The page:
5 Minutes of Fabulous: My Body Image Story
As you may know, last week I attended the Master Your Life retreat, held in NYC, that was focused all around self-care, body image, our inner critic, and intuitive eating.
I had a really moving experience at the retreat and am still processing all these gorgeous nuggets of information that were presented to me. I am still feeling the afterglow of sisterhood, of spending quality time with twelve other women for a span of four days, and feel like these women were able to see me way better than I have ever been able to see myself.
With that, I want to share my body image story because it came up during the retreat and felt really raw for me.
It felt like my heart was opening and breaking at the same time. Can you relate?
My philosophy for my blog and this newsletter is all about designing a fabulous life. A fabulous life to me isn’t just about bubble baths, champagne and oysters, and soft kisses.
A truly fabulous life means being able to embrace the ups and downs of life with grace and elegance. Because when you have the ability to cope with your feelings on a shitty, horrible day, you can also fully embrace and savor the blissful feelings of a slow dance, the well-deserved promotion, and a gorgeous lunch al fresco.
If you can’t allow yourself to have a broken heart or sit with disappointment, how can you ever fully savor fabulousness in your life?
In that vain, I thought I had conquered my issues with my body image. What I have come to realize is that coping with my body image with grace is a journey that I will be on the rest of my life.
At the retreat, we were asked about our first painful memory around body image. What came up for me was Little Nina at around four or five years old (see picture above) and I was in a dance class.
The memory is very vivid. I was wearing a pink leotard, tutu, tights, ballet slippers; and my hair was in a bun. I loved dance (I still do!), but from an early age I was obsessed with dancing. I remember being in my dance class, in the front row, when my teacher yelled at me in front of the entire class, “Nina, suck in your stomach! Suck in your tummy. You’re a great dancer, but if you can’t suck it in, you will have to dance in the back row.”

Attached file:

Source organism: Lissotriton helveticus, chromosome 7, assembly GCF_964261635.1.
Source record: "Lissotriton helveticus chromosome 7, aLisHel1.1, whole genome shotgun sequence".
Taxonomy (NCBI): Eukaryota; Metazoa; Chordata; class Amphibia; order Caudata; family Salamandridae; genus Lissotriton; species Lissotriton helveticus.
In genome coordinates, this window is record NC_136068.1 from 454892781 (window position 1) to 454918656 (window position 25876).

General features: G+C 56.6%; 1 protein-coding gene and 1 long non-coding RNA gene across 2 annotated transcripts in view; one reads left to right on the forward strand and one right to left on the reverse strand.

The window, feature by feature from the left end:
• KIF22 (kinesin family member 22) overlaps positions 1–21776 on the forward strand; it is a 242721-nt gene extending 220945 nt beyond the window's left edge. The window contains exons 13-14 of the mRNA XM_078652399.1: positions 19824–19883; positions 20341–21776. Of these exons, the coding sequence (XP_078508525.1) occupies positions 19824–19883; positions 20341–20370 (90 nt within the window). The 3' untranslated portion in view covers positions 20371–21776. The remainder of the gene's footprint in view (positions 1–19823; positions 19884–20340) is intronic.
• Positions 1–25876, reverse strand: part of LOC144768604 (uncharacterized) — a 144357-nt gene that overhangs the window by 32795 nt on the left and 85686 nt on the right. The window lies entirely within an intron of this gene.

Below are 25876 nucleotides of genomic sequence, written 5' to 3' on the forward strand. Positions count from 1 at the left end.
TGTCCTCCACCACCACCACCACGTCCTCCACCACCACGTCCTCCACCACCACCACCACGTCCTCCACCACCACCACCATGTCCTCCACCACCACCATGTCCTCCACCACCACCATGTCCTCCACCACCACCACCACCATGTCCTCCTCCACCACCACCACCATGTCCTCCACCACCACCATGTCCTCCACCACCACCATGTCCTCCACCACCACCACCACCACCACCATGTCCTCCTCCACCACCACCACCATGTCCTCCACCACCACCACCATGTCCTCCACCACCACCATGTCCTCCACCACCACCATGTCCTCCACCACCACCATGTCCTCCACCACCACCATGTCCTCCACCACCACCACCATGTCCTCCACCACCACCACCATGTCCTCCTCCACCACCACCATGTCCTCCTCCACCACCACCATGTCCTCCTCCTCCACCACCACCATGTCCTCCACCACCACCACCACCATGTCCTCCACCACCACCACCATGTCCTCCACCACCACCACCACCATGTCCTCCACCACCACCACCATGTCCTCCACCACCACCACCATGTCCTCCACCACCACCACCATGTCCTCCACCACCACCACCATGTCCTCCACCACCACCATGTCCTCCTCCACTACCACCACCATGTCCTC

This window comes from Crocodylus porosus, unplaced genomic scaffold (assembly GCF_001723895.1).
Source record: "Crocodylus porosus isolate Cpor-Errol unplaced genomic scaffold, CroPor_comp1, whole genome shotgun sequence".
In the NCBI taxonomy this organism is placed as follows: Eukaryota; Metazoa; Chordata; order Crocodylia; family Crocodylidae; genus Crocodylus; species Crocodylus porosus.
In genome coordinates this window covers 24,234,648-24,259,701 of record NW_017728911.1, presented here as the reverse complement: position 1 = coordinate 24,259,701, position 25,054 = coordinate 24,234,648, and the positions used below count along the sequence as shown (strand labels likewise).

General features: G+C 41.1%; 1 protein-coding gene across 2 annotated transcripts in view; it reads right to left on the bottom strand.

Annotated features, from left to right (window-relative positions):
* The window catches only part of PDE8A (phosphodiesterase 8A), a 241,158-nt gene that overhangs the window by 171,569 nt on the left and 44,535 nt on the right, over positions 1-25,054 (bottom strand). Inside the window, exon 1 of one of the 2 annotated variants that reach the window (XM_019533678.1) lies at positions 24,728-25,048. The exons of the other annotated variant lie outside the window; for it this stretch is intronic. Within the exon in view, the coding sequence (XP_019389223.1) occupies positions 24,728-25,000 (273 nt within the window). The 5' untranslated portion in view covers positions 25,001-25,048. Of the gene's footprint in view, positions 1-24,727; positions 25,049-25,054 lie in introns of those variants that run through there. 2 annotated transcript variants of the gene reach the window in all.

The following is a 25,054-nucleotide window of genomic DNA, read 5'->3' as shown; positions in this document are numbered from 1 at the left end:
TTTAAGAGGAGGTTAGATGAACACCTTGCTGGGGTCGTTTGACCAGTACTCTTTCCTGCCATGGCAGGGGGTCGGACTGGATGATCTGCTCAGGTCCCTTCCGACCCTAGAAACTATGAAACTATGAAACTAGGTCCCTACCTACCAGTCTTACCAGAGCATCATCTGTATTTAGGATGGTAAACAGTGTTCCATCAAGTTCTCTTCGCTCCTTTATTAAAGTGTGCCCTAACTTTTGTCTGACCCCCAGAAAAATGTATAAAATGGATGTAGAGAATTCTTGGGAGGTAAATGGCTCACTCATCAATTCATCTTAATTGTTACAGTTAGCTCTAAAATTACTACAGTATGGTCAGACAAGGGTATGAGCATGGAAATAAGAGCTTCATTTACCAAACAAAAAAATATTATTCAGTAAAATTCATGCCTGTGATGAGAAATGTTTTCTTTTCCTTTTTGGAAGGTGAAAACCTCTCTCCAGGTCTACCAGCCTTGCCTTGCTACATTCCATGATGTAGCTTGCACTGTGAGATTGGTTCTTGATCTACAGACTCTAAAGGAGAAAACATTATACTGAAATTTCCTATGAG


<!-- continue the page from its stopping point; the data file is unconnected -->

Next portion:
In that moment I know that I felt shame. I felt like I was untalented, unlovable, and that I didn’t belong.
When you are five years old, how do you cope with those feelings?
Shit, when you are any age, how do you cope?
Since that moment I have held onto the false belief that I have to work twice as hard and be twice as charismatic so that no one will notice that I am chubby. So that my talents can shine and that I can stay in the front row.
I got to this point during the retreat when this really painful memory came up for me, and we had to think about what we would tell our past selves. What would I tell my 5-year-old self in her pink leotard and tutu? I wasn’t really sure. But during a meditation, I had this beautiful vision of my current self dancing with my five year old self in that class. We were twirling, smiling, and so happy. I share this story with you because I am letting go of the memory and the false beliefs that came from it.
I am no longer that scared five year old girl. My message to her now is that she is talented, lovable, and precious. And that no matter what she should keep dancing, laughing, singing, and always smile at her reflection in the mirror.
My story may seem sad, but it’s really triumphant because my story is meant to inspire. My story is meant to help you reframe where you are at with your body image whether it was your body image story from when you were 5, 10, 16, or where you are at today.
My hope for you is to stand before yourself in the mirror, feel proud, and powerful, and to be moved by your own beauty. If you feel inspired to share your story please share with me in the comments section below.
I would love to help you through it as I am proof that you can come out on the other side with a heart and soul that is awakening more and more everyday.
From my current self and my five year old self, I love you deeply and am grateful to have you in my life.